(The incredible “ceviche mixto”)

We ended up with less time in Huaraz than we had wanted due to sold out buses, but our two days there were incredible!  We would be happy to go back in the future to spend an entire week or so trekking.  This was the first time we saw the Andes looking like what you expect the Andes to look like – steep, dramatic, snow-covered peaks that make the Colorado Rockies look like child’s play.  Our bus arrived at five in the morning and we went straight to bed at our hostel.  We pleasantly woke up to a big breakfast a few hours later and the owner helped us make plans to do a mountain bike route that had great views of the surrounding peaks and overlooked the town.  With bikes strapped to the roof, a collectivo brought us to the start on a gravel road high above Huaraz.  We continued uphill for another 5.5 miles, thighs burning, surrounded by breathtaking views.  The route down was really fun as we bounced through traditional villages on a rough route, dodging school children, crazy dogs, and hardworking people carrying big loads on their backs.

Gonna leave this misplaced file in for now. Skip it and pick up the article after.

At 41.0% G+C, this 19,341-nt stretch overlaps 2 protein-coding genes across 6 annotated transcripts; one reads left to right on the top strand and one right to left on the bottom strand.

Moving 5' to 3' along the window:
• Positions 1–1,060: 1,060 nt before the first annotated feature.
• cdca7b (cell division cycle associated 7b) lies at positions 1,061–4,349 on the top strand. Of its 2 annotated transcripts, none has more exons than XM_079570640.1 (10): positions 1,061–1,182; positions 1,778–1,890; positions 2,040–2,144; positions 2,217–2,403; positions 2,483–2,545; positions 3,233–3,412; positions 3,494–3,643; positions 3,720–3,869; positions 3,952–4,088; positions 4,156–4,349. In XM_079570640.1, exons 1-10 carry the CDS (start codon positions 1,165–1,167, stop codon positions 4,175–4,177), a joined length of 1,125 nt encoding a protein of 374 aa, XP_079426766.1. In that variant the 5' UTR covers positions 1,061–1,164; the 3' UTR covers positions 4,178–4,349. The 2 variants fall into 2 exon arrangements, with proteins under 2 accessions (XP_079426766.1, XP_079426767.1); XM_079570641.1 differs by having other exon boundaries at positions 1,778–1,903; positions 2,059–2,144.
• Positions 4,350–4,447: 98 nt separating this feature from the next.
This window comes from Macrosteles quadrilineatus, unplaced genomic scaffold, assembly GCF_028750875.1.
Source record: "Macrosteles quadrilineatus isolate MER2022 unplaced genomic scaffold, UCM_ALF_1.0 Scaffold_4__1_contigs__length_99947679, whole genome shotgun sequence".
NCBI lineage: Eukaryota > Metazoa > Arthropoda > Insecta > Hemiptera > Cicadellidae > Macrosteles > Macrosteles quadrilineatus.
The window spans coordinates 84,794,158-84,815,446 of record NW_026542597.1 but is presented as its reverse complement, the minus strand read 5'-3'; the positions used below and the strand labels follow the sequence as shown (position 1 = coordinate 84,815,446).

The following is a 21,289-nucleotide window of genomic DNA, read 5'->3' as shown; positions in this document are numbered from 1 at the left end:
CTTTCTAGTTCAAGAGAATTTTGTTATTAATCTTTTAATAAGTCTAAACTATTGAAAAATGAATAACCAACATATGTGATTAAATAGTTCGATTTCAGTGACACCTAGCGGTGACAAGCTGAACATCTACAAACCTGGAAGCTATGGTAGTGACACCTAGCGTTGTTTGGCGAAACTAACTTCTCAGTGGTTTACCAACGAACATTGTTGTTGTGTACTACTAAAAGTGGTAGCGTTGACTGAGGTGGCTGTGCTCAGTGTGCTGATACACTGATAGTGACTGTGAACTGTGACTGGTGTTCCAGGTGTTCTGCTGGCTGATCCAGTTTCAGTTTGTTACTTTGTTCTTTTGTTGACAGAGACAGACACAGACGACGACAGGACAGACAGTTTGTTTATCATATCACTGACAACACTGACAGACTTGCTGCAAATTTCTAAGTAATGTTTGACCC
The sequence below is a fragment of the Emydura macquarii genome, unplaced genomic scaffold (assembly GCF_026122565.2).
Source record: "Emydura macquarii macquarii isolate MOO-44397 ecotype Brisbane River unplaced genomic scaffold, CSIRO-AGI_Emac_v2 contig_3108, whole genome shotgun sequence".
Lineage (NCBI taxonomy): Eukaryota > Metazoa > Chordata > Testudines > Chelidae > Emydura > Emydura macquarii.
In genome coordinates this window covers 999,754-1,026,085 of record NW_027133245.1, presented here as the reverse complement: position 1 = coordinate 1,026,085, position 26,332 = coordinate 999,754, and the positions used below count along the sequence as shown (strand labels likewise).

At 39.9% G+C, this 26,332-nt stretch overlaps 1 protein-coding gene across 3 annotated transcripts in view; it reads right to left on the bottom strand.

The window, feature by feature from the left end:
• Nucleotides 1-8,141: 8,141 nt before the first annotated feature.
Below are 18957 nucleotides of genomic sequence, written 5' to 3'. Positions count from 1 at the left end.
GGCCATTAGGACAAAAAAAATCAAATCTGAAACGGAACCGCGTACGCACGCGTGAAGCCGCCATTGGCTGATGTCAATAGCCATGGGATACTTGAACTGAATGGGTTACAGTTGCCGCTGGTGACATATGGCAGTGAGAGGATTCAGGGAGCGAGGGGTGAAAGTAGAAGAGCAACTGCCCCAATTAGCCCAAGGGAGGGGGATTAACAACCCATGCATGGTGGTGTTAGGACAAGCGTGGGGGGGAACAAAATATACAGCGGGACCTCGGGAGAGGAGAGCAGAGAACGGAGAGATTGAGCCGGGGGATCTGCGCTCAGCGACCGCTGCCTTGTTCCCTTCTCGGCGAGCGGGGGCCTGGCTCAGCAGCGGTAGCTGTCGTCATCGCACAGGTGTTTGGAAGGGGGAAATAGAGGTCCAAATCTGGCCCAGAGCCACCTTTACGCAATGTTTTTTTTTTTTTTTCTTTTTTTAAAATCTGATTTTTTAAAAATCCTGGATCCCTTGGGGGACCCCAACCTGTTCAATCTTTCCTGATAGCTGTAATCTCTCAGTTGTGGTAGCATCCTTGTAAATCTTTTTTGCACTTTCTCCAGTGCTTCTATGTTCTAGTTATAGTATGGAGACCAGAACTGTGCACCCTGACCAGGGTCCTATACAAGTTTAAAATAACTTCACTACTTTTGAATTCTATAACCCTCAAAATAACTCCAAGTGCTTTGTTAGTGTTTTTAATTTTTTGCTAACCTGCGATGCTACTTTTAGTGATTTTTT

(From the hotel rooftop – now this is the Andes!)